Would you save the life of an animal if you could? Countless numbers of felines are just waiting for a place to call home. To save a life, consider adopting one of these lovely animals and giving it a loving home. This article will teach you how to care for that new cat once you bring him home.
Be careful when treating your cat for fleas. Be sure to consult with your vet before using natural alternatives to control your cat’s fleas. Cats are very sensitive to essential oils and many herbs. Your vet will probably recommend you use a prescription flea treatment, which is usually best for cats.
If your cat is misbehaving, you can influence its behavior in a safe and humane way by using water. Fill a small squirt gun or a spray water bottle with plain water. Give your cat a few light squirts of water when you catch it misbehaving and it will soon learn to stop doing the unwanted behavior.
Give your new cat some space. Moving to a new home can be stressful on a cat, especially one who is no longer a kitten. To help them adjust, give them a quiet place that they can call their own, such as a spare bathroom or laundry room. This gives them a safe space they can retreat to until they have become comfortable with exploring the whole house. Depending on the cat, this process may take a few days up to a month or more.
Enticing kitty to stay off the kitchen counter is sometimes challenging. Cats naturally love heights so they can easily see everyone and everything. Give them an alternative. For example, give them a cat tower nearby.
Have your cat spayed or neutered. Pet overpopulation is a growing problem, with millions of homeless cats and kittens euthanized every year. Besides the problem of too many kittens and not enough homes, unfixed cats can have a multitude of behavior problems. Males who are not neutered at a young age often start spraying to mark their territory, and females who are allowed to come into heat yowl incessantly as they try to escape to find a mate. Kittens can begin to breed as early as 4 months of age, so get your new kitten spayed or neutered as soon as possible.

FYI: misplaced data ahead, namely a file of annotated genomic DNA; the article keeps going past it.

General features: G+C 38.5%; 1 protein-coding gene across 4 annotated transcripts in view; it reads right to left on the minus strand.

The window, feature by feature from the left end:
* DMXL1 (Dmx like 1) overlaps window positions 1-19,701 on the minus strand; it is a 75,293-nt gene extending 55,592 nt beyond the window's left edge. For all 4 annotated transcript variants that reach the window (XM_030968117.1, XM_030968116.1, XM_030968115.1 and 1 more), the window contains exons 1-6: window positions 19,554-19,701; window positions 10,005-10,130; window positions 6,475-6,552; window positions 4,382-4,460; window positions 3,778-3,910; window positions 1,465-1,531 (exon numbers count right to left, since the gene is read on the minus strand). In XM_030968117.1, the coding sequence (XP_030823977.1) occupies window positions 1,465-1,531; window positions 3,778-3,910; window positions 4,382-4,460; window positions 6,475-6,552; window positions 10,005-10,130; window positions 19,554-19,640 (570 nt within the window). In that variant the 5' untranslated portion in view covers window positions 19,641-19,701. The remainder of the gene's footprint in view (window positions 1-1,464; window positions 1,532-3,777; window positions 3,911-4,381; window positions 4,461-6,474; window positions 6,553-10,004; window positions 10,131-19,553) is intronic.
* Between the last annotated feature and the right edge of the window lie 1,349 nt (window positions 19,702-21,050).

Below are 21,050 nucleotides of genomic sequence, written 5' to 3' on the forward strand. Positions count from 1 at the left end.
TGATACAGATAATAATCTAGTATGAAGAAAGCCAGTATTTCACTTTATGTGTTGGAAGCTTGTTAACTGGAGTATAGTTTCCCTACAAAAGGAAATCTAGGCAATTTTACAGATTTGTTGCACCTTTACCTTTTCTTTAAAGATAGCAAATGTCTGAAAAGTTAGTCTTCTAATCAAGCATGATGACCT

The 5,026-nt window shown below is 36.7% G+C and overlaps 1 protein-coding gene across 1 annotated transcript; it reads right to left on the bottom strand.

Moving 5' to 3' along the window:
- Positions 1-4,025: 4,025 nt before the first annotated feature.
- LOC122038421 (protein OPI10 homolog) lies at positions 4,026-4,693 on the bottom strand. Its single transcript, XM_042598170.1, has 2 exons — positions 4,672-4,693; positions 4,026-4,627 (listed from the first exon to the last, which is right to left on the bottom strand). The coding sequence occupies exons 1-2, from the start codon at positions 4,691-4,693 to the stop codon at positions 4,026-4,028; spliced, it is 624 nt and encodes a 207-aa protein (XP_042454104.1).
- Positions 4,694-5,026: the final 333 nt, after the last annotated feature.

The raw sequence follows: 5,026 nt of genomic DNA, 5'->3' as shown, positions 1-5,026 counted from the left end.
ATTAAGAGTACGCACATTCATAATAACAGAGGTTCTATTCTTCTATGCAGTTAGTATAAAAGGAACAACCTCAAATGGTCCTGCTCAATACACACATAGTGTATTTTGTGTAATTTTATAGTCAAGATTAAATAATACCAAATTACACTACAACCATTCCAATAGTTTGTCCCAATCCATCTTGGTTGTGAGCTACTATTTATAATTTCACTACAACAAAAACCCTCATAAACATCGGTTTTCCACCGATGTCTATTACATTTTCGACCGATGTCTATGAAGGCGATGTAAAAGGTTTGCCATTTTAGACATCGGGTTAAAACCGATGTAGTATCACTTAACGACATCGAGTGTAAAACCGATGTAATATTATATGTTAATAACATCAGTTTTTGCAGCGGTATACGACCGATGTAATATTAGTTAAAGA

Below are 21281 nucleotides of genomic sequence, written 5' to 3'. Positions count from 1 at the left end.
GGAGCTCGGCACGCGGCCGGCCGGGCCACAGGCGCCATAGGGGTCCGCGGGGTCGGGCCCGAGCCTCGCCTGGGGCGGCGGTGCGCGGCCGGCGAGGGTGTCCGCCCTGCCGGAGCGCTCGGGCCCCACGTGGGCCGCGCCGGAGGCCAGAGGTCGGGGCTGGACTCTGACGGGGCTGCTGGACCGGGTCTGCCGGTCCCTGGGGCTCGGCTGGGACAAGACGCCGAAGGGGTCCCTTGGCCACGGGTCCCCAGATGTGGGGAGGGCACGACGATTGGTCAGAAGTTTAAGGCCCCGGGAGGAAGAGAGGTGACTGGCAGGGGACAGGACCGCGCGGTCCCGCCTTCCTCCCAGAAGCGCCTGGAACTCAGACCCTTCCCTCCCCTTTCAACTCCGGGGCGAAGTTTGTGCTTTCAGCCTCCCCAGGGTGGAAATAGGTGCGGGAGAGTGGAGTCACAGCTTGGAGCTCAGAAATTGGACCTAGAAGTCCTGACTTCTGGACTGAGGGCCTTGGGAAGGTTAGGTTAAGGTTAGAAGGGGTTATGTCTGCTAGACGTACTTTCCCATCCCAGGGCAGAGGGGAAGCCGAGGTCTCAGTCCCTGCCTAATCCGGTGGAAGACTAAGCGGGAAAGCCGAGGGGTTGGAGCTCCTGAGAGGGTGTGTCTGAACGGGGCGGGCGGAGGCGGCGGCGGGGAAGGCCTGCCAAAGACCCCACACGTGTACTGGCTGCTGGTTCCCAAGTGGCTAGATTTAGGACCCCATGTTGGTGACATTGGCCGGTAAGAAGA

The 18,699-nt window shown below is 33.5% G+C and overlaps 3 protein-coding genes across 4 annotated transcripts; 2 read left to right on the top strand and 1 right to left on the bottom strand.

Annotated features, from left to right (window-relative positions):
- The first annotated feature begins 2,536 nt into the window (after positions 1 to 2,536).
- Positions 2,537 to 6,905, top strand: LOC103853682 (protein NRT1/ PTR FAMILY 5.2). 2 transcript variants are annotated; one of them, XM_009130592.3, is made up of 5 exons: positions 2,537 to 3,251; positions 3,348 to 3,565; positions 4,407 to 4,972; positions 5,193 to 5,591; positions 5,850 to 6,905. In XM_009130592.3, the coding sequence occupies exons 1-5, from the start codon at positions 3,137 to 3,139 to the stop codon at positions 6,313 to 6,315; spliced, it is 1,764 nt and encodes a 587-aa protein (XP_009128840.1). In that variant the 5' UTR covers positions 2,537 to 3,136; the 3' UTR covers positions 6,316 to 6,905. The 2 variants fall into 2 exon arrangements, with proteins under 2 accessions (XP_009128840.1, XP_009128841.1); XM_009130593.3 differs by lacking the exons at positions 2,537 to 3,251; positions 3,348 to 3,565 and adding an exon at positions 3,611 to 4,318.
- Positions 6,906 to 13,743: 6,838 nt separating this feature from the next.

Make your own enclosed litter box from a large tote box with a lid. Use a coffee can lid as a pattern to cut a door in one side of the tote. Place the coffee can lid fairly high up on the side of the tote. Trace around it with a permanent marker. Cut out the circle with tin snips or a box cutter. Add litter. Put on the lid.
You should feel proud about your ability to care for your cat. Afterall, you have opened your home to a cat that needs your love and care. The bonds between a cat and its owner can last a lifetime. Take care of your cat and your cat will take care of you.